With the Coronavirus in China showing no sign of abating, and parts of the country being stranded under quarantine, India’s electronics industry is fearing supply disruptions, production curtailment, as well as a negative impact on prices, revenue, product launches and local manufacturing. If the situation prolongs, the industry is bound to take a hit by March, said experts.
The Indian electronics industry, which relies heavily on China ― the world’s second-largest economy ― for components, sub-assemblies and even full products, is gripped with a sense of foreboding about the impact of the novel coronavirus. Companies and industry bodies that BusinessLine spoke to said that alternate countries for these supplies or any other solution seems unlikely to transpire. They said they are assessing the situation and mulling what can be done.
The coronovirus has now officially been named COVID-19 by the World Health Organisation.
Most companies have supplies stocked for the next two to three weeks, and hence, the epidemic hasn’t impacted them just yet.
Any delay in the supply of components beyond February 17 can lead to setbacks in production in April, which can affect revenues next year, said Kamal Nandi, Business Head and Executive Vice President – Godrej Appliances, who is also the president of the Consumer Electronics and Appliances Manufacturers Association (CEAMA). “If the situation persists, it will be followed by production cuts, postponement of product launches in the next quarters and revenue losses. From the consumer lens, it will lead to availability concerns and price rise,” said Nandi.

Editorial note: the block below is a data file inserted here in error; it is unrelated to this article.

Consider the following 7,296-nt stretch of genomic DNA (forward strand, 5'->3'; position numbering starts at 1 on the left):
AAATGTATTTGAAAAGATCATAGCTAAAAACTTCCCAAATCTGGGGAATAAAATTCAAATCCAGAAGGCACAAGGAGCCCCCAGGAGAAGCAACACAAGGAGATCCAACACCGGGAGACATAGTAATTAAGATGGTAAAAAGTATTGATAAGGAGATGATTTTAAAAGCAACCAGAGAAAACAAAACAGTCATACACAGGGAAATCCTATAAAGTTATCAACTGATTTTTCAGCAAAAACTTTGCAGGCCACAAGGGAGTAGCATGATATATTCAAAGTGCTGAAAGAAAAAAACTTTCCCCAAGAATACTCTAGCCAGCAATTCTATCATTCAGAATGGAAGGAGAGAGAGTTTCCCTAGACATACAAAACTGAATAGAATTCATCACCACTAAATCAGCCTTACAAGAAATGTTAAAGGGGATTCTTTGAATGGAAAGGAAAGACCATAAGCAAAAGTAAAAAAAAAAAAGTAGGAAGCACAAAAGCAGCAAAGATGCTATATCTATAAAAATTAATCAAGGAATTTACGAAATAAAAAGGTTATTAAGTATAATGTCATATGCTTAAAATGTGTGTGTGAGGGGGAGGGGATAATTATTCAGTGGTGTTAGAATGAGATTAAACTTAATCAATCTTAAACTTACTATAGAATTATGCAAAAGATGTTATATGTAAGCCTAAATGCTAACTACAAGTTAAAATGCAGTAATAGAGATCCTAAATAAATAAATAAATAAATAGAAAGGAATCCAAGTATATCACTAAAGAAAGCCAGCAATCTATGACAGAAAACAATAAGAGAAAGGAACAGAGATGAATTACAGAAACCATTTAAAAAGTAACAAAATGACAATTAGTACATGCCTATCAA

China’s new year holidays have been extended till at least February 17 due to the outbreak of Coronavirus.
The impact is going to be bigger than what people are realising or talking about, said Anuj Poddar, Executive Director, Bajaj Electricals. “Even Indian manufacturers will be impacted because many of the components of what we make in India come from China. The plant will be in India, but the raw materials will be coming from China, and even if one item is not available, that’s an impact (on local manufacturing too),” he said. Bajaj Electricals has an office in China, and its employees have been asked to work from home, he said.
Currently, there is no impact as such as the industry stocks up ahead of the Chinese new year holidays, said Pankaj Mohindroo, Chairman, India Cellular & Electronics Association, the apex industry body of mobile and electronics industry.